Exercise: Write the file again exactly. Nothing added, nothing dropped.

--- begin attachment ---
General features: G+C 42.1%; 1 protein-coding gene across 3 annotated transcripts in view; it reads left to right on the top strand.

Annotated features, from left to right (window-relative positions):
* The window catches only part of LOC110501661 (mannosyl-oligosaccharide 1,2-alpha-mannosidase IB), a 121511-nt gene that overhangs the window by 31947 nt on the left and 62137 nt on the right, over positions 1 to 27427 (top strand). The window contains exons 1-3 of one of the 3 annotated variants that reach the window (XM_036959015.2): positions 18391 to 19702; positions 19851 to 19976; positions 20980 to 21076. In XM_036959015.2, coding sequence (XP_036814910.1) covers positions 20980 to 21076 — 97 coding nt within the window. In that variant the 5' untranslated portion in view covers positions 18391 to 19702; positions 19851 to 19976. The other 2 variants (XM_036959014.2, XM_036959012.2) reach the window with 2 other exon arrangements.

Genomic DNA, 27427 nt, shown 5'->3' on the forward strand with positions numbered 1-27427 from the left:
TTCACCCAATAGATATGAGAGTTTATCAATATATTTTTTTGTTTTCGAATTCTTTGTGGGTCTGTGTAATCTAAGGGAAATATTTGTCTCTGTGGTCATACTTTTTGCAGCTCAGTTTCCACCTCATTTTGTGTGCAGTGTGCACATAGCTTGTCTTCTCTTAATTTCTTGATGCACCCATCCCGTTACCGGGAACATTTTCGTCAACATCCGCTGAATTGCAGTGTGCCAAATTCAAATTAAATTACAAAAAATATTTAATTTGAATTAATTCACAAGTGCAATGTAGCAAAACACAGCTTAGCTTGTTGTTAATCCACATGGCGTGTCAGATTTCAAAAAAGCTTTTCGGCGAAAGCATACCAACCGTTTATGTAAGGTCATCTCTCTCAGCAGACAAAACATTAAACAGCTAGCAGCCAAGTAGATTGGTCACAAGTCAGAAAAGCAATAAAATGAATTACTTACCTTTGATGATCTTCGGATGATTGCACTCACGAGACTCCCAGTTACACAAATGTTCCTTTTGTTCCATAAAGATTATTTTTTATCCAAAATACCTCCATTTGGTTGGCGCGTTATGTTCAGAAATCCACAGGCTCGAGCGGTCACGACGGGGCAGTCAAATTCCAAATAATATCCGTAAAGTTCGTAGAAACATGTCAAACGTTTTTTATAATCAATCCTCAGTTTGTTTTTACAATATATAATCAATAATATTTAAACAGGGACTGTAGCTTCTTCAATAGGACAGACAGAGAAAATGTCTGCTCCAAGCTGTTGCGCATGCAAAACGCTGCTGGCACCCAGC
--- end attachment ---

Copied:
General features: G+C 42.1%; 1 protein-coding gene across 3 annotated transcripts in view; it reads left to right on the top strand.

Annotated features, from left to right (window-relative positions):
* The window catches only part of LOC110501661 (mannosyl-oligosaccharide 1,2-alpha-mannosidase IB), a 121511-nt gene that overhangs the window by 31947 nt on the left and 62137 nt on the right, over positions 1 to 27427 (top strand). The window contains exons 1-3 of one of the 3 annotated variants that reach the window (XM_036959015.2): positions 18391 to 19702; positions 19851 to 19976; positions 20980 to 21076. In XM_036959015.2, coding sequence (XP_036814910.1) covers positions 20980 to 21076 — 97 coding nt within the window. In that variant the 5' untranslated portion in view covers positions 18391 to 19702; positions 19851 to 19976. The other 2 variants (XM_036959014.2, XM_036959012.2) reach the window with 2 other exon arrangements.

Genomic DNA, 27427 nt, shown 5'->3' on the forward strand with positions numbered 1-27427 from the left:
TTCACCCAATAGATATGAGAGTTTATCAATATATTTTTTTGTTTTCGAATTCTTTGTGGGTCTGTGTAATCTAAGGGAAATATTTGTCTCTGTGGTCATACTTTTTGCAGCTCAGTTTCCACCTCATTTTGTGTGCAGTGTGCACATAGCTTGTCTTCTCTTAATTTCTTGATGCACCCATCCCGTTACCGGGAACATTTTCGTCAACATCCGCTGAATTGCAGTGTGCCAAATTCAAATTAAATTACAAAAAATATTTAATTTGAATTAATTCACAAGTGCAATGTAGCAAAACACAGCTTAGCTTGTTGTTAATCCACATGGCGTGTCAGATTTCAAAAAAGCTTTTCGGCGAAAGCATACCAACCGTTTATGTAAGGTCATCTCTCTCAGCAGACAAAACATTAAACAGCTAGCAGCCAAGTAGATTGGTCACAAGTCAGAAAAGCAATAAAATGAATTACTTACCTTTGATGATCTTCGGATGATTGCACTCACGAGACTCCCAGTTACACAAATGTTCCTTTTGTTCCATAAAGATTATTTTTTATCCAAAATACCTCCATTTGGTTGGCGCGTTATGTTCAGAAATCCACAGGCTCGAGCGGTCACGACGGGGCAGTCAAATTCCAAATAATATCCGTAAAGTTCGTAGAAACATGTCAAACGTTTTTTATAATCAATCCTCAGTTTGTTTTTACAATATATAATCAATAATATTTAAACAGGGACTGTAGCTTCTTCAATAGGACAGACAGAGAAAATGTCTGCTCCAAGCTGTTGCGCATGCAAAACGCTGCTGGCACCCAGC